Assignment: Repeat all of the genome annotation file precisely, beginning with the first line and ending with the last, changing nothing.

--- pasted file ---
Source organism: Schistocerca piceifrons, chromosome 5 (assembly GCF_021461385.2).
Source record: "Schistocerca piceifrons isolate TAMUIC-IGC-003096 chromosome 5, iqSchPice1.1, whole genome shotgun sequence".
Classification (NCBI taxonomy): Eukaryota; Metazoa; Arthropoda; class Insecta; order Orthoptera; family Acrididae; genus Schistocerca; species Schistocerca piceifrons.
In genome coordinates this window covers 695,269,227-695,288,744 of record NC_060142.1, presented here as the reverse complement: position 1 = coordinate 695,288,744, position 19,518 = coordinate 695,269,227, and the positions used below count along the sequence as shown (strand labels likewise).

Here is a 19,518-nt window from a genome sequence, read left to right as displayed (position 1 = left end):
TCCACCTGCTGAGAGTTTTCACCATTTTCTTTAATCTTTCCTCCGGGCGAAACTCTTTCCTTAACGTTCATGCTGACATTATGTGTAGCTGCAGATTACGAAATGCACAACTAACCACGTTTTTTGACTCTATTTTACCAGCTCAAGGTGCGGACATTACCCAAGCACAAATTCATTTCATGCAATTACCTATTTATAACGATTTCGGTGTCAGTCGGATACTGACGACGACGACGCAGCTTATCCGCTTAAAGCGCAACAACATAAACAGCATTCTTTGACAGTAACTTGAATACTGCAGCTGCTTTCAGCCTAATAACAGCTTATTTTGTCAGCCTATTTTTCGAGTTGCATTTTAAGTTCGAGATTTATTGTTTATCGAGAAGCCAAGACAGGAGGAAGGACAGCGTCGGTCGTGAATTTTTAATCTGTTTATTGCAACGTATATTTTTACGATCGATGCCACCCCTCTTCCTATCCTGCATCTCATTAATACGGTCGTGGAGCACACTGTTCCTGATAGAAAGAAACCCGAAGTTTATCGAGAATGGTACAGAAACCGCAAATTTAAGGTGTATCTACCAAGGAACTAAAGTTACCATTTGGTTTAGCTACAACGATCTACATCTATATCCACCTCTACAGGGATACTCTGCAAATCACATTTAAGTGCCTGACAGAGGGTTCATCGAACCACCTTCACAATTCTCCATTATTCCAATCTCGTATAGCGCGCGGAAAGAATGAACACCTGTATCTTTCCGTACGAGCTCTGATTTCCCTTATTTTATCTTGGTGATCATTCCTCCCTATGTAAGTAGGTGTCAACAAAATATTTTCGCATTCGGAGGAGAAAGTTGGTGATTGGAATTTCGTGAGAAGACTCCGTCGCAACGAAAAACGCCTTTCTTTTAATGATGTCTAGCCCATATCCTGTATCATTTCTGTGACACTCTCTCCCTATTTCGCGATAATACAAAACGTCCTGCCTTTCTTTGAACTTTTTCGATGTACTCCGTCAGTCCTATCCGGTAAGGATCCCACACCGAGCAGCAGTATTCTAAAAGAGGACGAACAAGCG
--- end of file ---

Source organism: Schistocerca piceifrons, chromosome 5 (assembly GCF_021461385.2).
Source record: "Schistocerca piceifrons isolate TAMUIC-IGC-003096 chromosome 5, iqSchPice1.1, whole genome shotgun sequence".
Classification (NCBI taxonomy): Eukaryota; Metazoa; Arthropoda; class Insecta; order Orthoptera; family Acrididae; genus Schistocerca; species Schistocerca piceifrons.
In genome coordinates this window covers 695,269,227-695,288,744 of record NC_060142.1, presented here as the reverse complement: position 1 = coordinate 695,288,744, position 19,518 = coordinate 695,269,227, and the positions used below count along the sequence as shown (strand labels likewise).

Here is a 19,518-nt window from a genome sequence, read left to right as displayed (position 1 = left end):
TCCACCTGCTGAGAGTTTTCACCATTTTCTTTAATCTTTCCTCCGGGCGAAACTCTTTCCTTAACGTTCATGCTGACATTATGTGTAGCTGCAGATTACGAAATGCACAACTAACCACGTTTTTTGACTCTATTTTACCAGCTCAAGGTGCGGACATTACCCAAGCACAAATTCATTTCATGCAATTACCTATTTATAACGATTTCGGTGTCAGTCGGATACTGACGACGACGACGCAGCTTATCCGCTTAAAGCGCAACAACATAAACAGCATTCTTTGACAGTAACTTGAATACTGCAGCTGCTTTCAGCCTAATAACAGCTTATTTTGTCAGCCTATTTTTCGAGTTGCATTTTAAGTTCGAGATTTATTGTTTATCGAGAAGCCAAGACAGGAGGAAGGACAGCGTCGGTCGTGAATTTTTAATCTGTTTATTGCAACGTATATTTTTACGATCGATGCCACCCCTCTTCCTATCCTGCATCTCATTAATACGGTCGTGGAGCACACTGTTCCTGATAGAAAGAAACCCGAAGTTTATCGAGAATGGTACAGAAACCGCAAATTTAAGGTGTATCTACCAAGGAACTAAAGTTACCATTTGGTTTAGCTACAACGATCTACATCTATATCCACCTCTACAGGGATACTCTGCAAATCACATTTAAGTGCCTGACAGAGGGTTCATCGAACCACCTTCACAATTCTCCATTATTCCAATCTCGTATAGCGCGCGGAAAGAATGAACACCTGTATCTTTCCGTACGAGCTCTGATTTCCCTTATTTTATCTTGGTGATCATTCCTCCCTATGTAAGTAGGTGTCAACAAAATATTTTCGCATTCGGAGGAGAAAGTTGGTGATTGGAATTTCGTGAGAAGACTCCGTCGCAACGAAAAACGCCTTTCTTTTAATGATGTCTAGCCCATATCCTGTATCATTTCTGTGACACTCTCTCCCTATTTCGCGATAATACAAAACGTCCTGCCTTTCTTTGAACTTTTTCGATGTACTCCGTCAGTCCTATCCGGTAAGGATCCCACACCGAGCAGCAGTATTCTAAAAGAGGACGAACAAGCG